Spam dispute results in biggest ever cyber attack

Incident ‘almost broke the internet’

Communications House in London, a building listed as containing an office of the Spamhaus Project Ltd. One of the largest ever cyber attacks is slowing global internet services after an organisation blocking “spam” content became a target, with some experts saying the disruption could get worse. Photograph: Luke MacGregor/Reuters

Internet connectivity around the world has slowed, in some cases dramatically, in what experts have described as the biggest internet attack yet.

The slowing of the web is widely believed to be related to an ongoing dispute between a non-profit organisation called the Spamhaus Project and Dutch webhosting firm CyberBunker.

Spamhaus, launched in 1998 and based in London and Geneva, tracks spammers – who send unsolicited email messages in bulk. The organisation works closely with law enforcement bodies and maintains databases on which internet service providers (ISPs) rely to filter unwanted email from servers.

Internet users who send email from web addresses (called IP addresses) blacklisted by Spamhaus mostly find their email undeliverable as it is rejected by ISPs.


Spamhaus has made enemies, particularly among groups and individuals with businesses built on email offering cheap iPads and pharmaceuticals, and Nigerian princes’ fortunes.

In October 2011 Spamhaus began to flag IP addresses from Dutch internet hosting company A2B Internet, claiming spammers were using one of its clients, CyberBunker.

Spamhaus asked A2B to remove CyberBunker's internet connection. When A2B refused, Spamhaus blacklisted A2B's client list. This meant email from any A2B customer would be rejected if the relevant ISP used Spamhaus's database. A2B capitulated within a day, blocking CyberBunker's servers from web access, but filed a blackmail complaint with Netherlands police.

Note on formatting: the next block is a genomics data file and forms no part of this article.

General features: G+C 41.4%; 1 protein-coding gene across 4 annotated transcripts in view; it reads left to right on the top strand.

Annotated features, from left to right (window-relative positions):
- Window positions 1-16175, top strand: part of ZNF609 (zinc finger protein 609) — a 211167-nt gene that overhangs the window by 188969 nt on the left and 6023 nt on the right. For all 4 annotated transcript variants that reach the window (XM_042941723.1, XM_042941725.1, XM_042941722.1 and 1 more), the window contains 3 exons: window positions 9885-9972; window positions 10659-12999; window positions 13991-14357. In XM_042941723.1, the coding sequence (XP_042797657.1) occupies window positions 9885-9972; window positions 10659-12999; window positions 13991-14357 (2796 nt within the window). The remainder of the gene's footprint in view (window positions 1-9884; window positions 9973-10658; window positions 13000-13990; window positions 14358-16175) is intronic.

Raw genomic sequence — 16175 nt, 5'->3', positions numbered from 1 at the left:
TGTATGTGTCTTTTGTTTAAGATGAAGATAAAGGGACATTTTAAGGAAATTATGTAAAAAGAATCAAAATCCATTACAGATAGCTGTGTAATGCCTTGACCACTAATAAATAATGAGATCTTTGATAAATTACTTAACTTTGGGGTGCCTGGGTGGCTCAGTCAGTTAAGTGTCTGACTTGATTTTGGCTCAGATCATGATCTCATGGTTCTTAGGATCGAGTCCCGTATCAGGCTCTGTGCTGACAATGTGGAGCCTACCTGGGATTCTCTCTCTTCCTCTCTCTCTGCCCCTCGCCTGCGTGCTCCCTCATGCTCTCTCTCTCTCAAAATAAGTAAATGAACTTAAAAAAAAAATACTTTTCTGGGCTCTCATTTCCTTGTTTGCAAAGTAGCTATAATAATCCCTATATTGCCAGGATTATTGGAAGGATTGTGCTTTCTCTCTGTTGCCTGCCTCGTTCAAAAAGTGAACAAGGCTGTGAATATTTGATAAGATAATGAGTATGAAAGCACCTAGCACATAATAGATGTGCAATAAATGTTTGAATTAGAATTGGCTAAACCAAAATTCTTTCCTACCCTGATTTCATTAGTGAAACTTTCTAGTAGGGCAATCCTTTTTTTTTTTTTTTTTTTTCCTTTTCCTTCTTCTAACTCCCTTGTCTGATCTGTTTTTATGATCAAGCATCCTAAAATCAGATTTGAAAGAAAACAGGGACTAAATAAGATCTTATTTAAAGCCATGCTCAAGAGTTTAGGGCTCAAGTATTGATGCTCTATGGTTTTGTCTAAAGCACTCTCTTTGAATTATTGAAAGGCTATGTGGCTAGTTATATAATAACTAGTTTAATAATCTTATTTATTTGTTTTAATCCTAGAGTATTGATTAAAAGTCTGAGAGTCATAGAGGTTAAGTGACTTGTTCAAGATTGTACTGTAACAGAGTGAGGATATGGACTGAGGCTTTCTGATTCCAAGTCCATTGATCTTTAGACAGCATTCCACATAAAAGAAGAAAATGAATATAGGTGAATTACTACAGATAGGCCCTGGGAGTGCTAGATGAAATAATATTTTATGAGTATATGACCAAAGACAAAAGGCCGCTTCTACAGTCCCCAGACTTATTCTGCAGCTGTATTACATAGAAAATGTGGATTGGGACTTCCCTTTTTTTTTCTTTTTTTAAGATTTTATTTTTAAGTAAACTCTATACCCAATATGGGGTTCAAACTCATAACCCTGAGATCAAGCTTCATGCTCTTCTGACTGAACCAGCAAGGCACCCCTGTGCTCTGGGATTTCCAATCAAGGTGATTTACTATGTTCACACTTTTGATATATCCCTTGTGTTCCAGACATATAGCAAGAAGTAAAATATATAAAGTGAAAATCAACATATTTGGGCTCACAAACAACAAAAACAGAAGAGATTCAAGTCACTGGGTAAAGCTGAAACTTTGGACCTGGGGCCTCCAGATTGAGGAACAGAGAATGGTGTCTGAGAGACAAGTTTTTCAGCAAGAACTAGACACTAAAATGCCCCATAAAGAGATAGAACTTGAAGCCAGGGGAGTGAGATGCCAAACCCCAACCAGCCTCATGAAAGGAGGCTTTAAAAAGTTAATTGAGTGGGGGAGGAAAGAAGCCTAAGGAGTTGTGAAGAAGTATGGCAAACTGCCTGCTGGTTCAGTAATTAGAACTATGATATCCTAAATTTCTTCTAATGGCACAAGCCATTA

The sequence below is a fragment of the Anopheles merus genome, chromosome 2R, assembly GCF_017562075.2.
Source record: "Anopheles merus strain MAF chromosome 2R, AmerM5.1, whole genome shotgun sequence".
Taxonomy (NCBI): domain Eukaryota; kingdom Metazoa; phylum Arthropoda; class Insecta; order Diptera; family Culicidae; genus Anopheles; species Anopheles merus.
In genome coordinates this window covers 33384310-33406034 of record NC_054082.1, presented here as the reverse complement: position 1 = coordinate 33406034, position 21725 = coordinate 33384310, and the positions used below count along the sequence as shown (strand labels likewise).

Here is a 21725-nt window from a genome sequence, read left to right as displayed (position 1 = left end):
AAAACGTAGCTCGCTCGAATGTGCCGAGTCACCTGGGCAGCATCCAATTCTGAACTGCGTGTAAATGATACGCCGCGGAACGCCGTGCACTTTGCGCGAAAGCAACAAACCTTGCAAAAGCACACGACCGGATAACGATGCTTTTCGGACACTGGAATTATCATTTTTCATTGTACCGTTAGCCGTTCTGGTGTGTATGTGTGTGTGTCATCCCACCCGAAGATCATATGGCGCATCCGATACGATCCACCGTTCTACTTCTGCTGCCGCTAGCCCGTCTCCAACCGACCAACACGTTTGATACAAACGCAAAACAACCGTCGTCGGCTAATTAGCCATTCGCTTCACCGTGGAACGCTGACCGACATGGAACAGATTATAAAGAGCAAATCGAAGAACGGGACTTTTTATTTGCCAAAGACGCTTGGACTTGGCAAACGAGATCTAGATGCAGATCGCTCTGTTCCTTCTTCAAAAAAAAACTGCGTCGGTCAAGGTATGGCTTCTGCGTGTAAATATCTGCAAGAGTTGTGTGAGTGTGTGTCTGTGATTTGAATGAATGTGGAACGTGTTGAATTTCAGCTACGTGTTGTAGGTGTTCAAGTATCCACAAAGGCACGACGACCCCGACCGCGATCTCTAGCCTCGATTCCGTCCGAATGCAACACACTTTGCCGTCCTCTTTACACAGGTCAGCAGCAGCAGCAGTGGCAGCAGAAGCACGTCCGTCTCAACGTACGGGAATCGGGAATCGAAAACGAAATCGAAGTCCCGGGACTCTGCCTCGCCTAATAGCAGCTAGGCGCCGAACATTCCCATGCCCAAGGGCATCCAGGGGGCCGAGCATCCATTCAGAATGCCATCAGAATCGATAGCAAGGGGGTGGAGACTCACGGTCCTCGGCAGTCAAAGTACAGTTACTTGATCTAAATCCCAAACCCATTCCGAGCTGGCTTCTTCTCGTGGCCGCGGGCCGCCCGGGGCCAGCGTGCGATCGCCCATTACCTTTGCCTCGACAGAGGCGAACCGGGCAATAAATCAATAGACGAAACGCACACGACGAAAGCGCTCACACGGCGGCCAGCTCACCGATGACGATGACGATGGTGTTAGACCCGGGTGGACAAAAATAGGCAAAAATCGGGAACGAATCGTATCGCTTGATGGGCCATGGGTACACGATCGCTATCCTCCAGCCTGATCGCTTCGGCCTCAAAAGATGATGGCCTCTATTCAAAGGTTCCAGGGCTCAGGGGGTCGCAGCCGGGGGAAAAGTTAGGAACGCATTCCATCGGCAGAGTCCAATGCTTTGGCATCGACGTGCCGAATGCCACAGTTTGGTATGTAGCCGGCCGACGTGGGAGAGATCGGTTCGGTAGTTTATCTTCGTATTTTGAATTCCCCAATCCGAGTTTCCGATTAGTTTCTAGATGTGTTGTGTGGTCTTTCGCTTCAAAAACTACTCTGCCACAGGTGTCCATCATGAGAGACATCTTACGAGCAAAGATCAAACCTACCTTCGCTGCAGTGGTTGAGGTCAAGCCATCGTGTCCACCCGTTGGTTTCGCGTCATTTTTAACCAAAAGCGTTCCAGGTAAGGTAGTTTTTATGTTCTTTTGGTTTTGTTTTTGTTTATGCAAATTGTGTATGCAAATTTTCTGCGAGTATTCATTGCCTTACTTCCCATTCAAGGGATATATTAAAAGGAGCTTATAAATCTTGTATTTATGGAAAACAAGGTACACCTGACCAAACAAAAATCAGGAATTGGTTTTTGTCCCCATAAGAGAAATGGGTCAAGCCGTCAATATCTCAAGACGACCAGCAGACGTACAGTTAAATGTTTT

In a statement posted on its website, A2B referred to Spamhaus’s activities as “shady”, saying the blacklisting of its IP network was “disproportionate” and accusing Spamhaus of “lies and false remarks”.

CyberBunker – which claims on its website to offer hosting for any activity other than child pornography and terrorism – was blacklisted again by Spamhaus earlier this month.

Sven Olaf Kamphuis, who claims to be a spokesperson for CyberBunker, criticised the blacklisting, claiming Spamhaus should not be allowed decide what is permissible online.

Denial of service
Attacks on Spamhaus's website began on March 17th, when the organisation reported it was under a distributed denial of service (DDoS) attack. Such attacks involve sending sustained data traffic – such as email – to a website to overwhelm hosting servers and thereby render the site unable to respond to users.

Spamhaus’s attackers have since targeted the internet exchanges that connect the web’s various servers. Exchanges in London, Amsterdam, Frankfurt and Hong Kong were targeted, resulting in internet congestion that slowed the flow of data.

To deal with the attack, Spamhaus hired online security firm CloudFlare, whose chief executive, Matthew Prince, has said the incident exposes a weakness in the internet. Describing it as the "the DDoS that almost broke the internet", he said the way some networks are set up enables such "amplification attacks".

CloudFlare said it is encouraging networks to close systems to prevent amplification attacks. Since it identified the loophole earlier this year, 30 per cent of the machines suspected of vulner- ability to being used in such attacks have been secured.

Kamphuis was quoted as saying the DDoS attack was retaliation for Spamhaus “abusing their influence”.

Spamhaus’s website remained online after it was moved to CloudFlare. CyberBunker’s website was offline yesterday, suspected as having been a target of a DDoS attack.

David Cochrane

David Cochrane

David Cochrane is the former social-strategy editor of The Irish Times